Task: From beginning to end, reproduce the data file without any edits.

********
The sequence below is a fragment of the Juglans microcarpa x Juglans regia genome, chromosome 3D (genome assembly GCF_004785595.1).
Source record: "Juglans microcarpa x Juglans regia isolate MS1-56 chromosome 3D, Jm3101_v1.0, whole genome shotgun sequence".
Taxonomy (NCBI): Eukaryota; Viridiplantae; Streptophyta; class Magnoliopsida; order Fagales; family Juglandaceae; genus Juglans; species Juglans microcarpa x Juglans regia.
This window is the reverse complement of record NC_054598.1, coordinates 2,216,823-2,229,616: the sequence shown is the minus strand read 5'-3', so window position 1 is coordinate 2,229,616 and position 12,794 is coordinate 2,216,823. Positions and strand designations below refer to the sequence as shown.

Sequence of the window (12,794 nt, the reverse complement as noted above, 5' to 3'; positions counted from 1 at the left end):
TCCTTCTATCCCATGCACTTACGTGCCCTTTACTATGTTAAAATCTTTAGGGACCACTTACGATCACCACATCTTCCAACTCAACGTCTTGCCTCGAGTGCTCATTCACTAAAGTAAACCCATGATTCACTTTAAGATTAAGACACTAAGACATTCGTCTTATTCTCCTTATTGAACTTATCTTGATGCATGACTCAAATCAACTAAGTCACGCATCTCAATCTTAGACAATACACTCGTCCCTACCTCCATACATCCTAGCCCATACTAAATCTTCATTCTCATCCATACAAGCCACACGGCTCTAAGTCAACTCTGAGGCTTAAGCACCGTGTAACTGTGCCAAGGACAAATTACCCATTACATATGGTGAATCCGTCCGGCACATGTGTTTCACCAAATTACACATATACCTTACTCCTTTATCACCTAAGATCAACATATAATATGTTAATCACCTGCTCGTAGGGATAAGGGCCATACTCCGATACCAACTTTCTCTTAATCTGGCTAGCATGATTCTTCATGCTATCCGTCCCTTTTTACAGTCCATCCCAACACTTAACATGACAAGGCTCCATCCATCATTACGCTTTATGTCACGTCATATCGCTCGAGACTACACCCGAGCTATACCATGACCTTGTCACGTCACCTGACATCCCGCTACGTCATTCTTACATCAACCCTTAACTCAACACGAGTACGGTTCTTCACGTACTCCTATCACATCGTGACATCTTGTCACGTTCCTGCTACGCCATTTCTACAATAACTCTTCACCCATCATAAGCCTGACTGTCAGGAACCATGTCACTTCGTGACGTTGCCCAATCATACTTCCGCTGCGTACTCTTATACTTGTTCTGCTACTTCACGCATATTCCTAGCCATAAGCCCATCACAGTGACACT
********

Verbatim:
The sequence below is a fragment of the Juglans microcarpa x Juglans regia genome, chromosome 3D (genome assembly GCF_004785595.1).
Source record: "Juglans microcarpa x Juglans regia isolate MS1-56 chromosome 3D, Jm3101_v1.0, whole genome shotgun sequence".
Taxonomy (NCBI): Eukaryota; Viridiplantae; Streptophyta; class Magnoliopsida; order Fagales; family Juglandaceae; genus Juglans; species Juglans microcarpa x Juglans regia.
This window is the reverse complement of record NC_054598.1, coordinates 2,216,823-2,229,616: the sequence shown is the minus strand read 5'-3', so window position 1 is coordinate 2,229,616 and position 12,794 is coordinate 2,216,823. Positions and strand designations below refer to the sequence as shown.

Sequence of the window (12,794 nt, the reverse complement as noted above, 5' to 3'; positions counted from 1 at the left end):
TCCTTCTATCCCATGCACTTACGTGCCCTTTACTATGTTAAAATCTTTAGGGACCACTTACGATCACCACATCTTCCAACTCAACGTCTTGCCTCGAGTGCTCATTCACTAAAGTAAACCCATGATTCACTTTAAGATTAAGACACTAAGACATTCGTCTTATTCTCCTTATTGAACTTATCTTGATGCATGACTCAAATCAACTAAGTCACGCATCTCAATCTTAGACAATACACTCGTCCCTACCTCCATACATCCTAGCCCATACTAAATCTTCATTCTCATCCATACAAGCCACACGGCTCTAAGTCAACTCTGAGGCTTAAGCACCGTGTAACTGTGCCAAGGACAAATTACCCATTACATATGGTGAATCCGTCCGGCACATGTGTTTCACCAAATTACACATATACCTTACTCCTTTATCACCTAAGATCAACATATAATATGTTAATCACCTGCTCGTAGGGATAAGGGCCATACTCCGATACCAACTTTCTCTTAATCTGGCTAGCATGATTCTTCATGCTATCCGTCCCTTTTTACAGTCCATCCCAACACTTAACATGACAAGGCTCCATCCATCATTACGCTTTATGTCACGTCATATCGCTCGAGACTACACCCGAGCTATACCATGACCTTGTCACGTCACCTGACATCCCGCTACGTCATTCTTACATCAACCCTTAACTCAACACGAGTACGGTTCTTCACGTACTCCTATCACATCGTGACATCTTGTCACGTTCCTGCTACGCCATTTCTACAATAACTCTTCACCCATCATAAGCCTGACTGTCAGGAACCATGTCACTTCGTGACGTTGCCCAATCATACTTCCGCTGCGTACTCTTATACTTGTTCTGCTACTTCACGCATATTCCTAGCCATAAGCCCATCACAGTGACACT